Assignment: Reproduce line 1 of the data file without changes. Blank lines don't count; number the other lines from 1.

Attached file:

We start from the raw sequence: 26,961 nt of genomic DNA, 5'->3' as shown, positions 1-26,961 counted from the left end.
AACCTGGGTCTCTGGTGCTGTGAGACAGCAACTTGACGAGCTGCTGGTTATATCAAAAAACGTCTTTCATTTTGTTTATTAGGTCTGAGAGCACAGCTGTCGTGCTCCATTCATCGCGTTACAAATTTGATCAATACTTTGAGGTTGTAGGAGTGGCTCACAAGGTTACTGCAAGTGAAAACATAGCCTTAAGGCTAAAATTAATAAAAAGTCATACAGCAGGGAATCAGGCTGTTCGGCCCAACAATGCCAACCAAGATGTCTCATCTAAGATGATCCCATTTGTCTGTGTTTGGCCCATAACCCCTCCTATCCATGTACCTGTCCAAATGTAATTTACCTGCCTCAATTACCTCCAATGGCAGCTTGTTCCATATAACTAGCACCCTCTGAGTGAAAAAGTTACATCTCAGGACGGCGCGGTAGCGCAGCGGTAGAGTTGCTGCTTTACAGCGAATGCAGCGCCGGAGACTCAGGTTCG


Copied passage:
We start from the raw sequence: 26,961 nt of genomic DNA, 5'->3' as shown, positions 1-26,961 counted from the left end.